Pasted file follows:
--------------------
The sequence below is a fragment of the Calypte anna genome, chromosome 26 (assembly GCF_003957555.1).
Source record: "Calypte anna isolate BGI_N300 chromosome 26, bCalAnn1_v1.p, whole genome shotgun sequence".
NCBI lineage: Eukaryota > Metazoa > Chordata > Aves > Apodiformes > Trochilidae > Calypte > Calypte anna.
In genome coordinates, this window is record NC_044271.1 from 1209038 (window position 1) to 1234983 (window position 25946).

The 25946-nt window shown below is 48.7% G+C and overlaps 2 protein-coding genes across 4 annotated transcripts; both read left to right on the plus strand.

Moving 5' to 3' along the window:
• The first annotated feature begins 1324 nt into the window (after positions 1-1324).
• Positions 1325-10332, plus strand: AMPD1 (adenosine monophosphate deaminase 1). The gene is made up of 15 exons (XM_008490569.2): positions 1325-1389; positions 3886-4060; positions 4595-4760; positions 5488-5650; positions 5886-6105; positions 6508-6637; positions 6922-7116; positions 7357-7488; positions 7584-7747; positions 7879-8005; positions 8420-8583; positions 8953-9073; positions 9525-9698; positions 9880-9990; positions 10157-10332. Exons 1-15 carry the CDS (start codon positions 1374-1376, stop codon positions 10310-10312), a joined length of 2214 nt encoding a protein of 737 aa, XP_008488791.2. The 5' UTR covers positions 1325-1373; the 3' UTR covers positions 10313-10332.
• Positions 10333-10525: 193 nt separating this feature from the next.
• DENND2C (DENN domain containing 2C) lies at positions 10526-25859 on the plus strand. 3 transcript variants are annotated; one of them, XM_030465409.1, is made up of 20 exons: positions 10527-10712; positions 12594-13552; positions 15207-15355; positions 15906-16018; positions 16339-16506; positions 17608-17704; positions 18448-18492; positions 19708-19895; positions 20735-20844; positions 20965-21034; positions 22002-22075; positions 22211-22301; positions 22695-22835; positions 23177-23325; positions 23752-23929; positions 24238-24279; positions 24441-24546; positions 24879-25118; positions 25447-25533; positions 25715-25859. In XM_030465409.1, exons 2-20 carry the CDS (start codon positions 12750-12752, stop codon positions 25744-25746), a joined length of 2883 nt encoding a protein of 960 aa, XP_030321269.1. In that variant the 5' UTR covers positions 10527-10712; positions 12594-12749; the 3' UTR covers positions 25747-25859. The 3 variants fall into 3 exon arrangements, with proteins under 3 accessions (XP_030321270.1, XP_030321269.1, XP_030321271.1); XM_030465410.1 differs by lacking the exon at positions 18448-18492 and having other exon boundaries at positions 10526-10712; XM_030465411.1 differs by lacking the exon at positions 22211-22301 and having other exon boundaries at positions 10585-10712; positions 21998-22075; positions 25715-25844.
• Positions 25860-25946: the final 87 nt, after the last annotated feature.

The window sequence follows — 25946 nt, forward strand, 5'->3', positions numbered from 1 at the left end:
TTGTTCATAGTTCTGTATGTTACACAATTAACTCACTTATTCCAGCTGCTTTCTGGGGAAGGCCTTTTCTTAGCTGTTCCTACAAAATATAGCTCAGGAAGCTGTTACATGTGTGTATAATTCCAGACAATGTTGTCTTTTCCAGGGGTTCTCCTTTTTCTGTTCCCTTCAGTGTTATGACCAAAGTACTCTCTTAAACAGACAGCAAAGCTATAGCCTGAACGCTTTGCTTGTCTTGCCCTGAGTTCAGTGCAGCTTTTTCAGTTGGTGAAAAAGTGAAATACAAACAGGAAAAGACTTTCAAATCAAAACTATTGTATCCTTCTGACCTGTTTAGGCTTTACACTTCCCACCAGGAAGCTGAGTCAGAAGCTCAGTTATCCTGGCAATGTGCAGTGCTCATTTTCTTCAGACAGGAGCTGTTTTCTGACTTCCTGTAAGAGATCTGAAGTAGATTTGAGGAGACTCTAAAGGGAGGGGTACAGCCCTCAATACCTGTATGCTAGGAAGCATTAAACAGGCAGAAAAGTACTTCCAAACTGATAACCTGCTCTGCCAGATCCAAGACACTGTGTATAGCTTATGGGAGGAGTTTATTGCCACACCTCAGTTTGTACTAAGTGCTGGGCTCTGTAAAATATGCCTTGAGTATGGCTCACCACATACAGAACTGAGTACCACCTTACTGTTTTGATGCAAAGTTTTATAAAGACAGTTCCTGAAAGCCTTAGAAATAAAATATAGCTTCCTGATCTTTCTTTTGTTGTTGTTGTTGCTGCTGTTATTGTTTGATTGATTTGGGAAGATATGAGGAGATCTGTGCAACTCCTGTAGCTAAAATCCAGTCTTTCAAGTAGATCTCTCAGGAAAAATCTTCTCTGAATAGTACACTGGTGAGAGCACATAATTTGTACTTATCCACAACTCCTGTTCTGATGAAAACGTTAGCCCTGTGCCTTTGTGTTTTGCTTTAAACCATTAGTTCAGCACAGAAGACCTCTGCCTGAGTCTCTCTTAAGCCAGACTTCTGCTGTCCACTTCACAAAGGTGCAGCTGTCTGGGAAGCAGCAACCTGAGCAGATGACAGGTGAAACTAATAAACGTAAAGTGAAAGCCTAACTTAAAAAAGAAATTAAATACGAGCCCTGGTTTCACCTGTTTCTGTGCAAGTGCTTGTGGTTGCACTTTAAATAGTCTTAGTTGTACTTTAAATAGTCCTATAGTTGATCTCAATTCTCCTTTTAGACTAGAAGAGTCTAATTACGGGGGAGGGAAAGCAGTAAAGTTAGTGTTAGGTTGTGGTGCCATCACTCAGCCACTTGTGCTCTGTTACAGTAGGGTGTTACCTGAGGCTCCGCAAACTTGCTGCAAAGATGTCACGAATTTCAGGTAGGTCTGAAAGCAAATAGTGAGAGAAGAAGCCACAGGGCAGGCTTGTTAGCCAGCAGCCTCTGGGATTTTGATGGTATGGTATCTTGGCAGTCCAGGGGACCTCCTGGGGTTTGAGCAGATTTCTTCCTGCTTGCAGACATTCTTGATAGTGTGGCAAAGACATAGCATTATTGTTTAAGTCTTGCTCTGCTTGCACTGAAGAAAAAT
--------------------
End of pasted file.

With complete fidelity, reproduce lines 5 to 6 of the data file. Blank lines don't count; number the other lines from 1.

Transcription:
The 25946-nt window shown below is 48.7% G+C and overlaps 2 protein-coding genes across 4 annotated transcripts; both read left to right on the plus strand.

Moving 5' to 3' along the window: